‘Emblems’ are illustrations that use allegories or symbols to represent complex or abstract ideas, such as friendship, virtue, wisdom and mortality. Such images were often collected in emblem books alongside explanatory and instructional verse, the illustration and text working together to provide a moral lesson. Emblem books were popular in Europe in the 16th and 17th centuries. This emblem book from 1635 was compiled and written by George Wither, a satirical poet and pamphleteer.
The image displayed here shows the emblem for ‘friendship’. The engraving shows a pair of clasped hands holding a crowned and flaming heart, circled with linked rings. The Latin tag around the engraving reads ‘bona fide’, which means ‘with good faith’. The epigram above the engraving describes friendship as ‘true love, indeed’, and the verses below talk of constancy, reciprocity and generosity in friendship.
In the early modern period, same-sex friendship (and particularly male friendship) was held in high esteem and could be described with an intensity and vocabulary that we would nowadays associate with romantic or sexual love. There is a blurring of lines here: sometimes same-sex friendships were intense but platonic (i.e. non-sexual); on other occasions the intimacy of same-sex friendship gave a framework within which same-sex desire could be explored and expressed.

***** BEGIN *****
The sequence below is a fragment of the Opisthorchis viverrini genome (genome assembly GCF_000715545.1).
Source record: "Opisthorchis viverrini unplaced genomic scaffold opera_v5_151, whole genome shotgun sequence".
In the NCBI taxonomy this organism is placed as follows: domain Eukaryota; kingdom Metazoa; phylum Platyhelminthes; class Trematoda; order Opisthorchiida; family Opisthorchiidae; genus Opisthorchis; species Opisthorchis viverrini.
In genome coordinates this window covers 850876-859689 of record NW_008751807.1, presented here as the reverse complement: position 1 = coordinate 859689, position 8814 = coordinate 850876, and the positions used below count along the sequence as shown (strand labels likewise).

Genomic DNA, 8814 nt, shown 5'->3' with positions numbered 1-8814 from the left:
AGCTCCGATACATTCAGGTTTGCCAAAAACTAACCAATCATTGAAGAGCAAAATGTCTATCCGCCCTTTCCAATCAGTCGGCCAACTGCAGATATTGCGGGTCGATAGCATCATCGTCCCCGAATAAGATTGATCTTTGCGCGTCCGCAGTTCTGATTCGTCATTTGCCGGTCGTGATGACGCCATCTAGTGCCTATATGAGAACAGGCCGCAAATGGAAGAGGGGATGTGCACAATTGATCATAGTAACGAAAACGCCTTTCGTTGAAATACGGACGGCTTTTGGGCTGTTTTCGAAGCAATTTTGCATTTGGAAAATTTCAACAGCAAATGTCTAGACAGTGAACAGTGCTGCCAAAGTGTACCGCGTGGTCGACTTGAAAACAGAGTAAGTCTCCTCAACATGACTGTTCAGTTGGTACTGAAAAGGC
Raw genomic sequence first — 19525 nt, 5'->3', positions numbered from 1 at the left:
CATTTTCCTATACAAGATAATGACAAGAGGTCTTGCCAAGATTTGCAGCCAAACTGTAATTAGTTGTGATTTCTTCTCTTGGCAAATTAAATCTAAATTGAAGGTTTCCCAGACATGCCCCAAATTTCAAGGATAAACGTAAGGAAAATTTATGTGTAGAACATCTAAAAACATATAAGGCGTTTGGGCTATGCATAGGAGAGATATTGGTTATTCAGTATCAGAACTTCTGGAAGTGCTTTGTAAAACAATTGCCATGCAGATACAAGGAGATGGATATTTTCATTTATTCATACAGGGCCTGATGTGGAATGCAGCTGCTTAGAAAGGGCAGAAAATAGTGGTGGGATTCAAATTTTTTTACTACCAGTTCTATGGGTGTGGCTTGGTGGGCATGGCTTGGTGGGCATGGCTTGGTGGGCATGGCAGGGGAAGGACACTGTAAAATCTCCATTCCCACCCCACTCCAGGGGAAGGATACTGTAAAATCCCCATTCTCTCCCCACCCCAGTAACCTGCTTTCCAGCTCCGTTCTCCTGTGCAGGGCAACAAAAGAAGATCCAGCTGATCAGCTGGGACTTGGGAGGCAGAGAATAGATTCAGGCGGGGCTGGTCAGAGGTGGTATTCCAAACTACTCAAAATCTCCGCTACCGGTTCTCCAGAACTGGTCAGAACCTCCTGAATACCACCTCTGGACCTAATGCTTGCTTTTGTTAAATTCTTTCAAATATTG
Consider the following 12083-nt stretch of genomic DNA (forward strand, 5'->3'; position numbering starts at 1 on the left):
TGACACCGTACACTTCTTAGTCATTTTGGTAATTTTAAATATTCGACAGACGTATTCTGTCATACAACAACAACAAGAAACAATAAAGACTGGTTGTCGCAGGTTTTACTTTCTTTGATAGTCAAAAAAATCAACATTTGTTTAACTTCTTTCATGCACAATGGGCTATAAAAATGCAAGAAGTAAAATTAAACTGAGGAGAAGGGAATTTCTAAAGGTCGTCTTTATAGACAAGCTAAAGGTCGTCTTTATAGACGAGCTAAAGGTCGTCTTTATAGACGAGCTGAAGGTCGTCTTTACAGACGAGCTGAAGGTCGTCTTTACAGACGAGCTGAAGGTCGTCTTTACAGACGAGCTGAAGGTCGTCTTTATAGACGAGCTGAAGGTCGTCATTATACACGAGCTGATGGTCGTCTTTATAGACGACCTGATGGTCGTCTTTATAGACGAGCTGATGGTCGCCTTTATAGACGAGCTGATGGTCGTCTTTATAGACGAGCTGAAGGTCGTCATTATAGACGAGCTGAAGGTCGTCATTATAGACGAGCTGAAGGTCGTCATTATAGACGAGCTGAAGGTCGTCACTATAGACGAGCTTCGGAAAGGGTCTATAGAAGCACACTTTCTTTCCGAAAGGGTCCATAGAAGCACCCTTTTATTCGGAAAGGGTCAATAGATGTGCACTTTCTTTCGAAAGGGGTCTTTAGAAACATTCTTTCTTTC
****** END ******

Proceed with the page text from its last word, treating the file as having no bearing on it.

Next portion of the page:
Romeo and Mercutio
Mercutio’s playful banter with Romeo has strongly sexual elements to it and critics have differing views as to whether this – and indeed Mercutio’s function in the play as an opponent of the kind of romantic love Romeo talks of – suggests a platonic friendship or one with elements of sexual desire. In many modern productions, Mercutio is played as gay. Whether Shakespeare wrote Mercutio as gay, straight or somewhere in-between, it is interesting to note that in Shakespeare’s main source for Romeo and Juliet, Mercutio has a much smaller role. Shakespeare chose to elaborate on Mercutio’s character to increase his importance in the play, and to increase the role of same-sex friendship in Romeo’s life.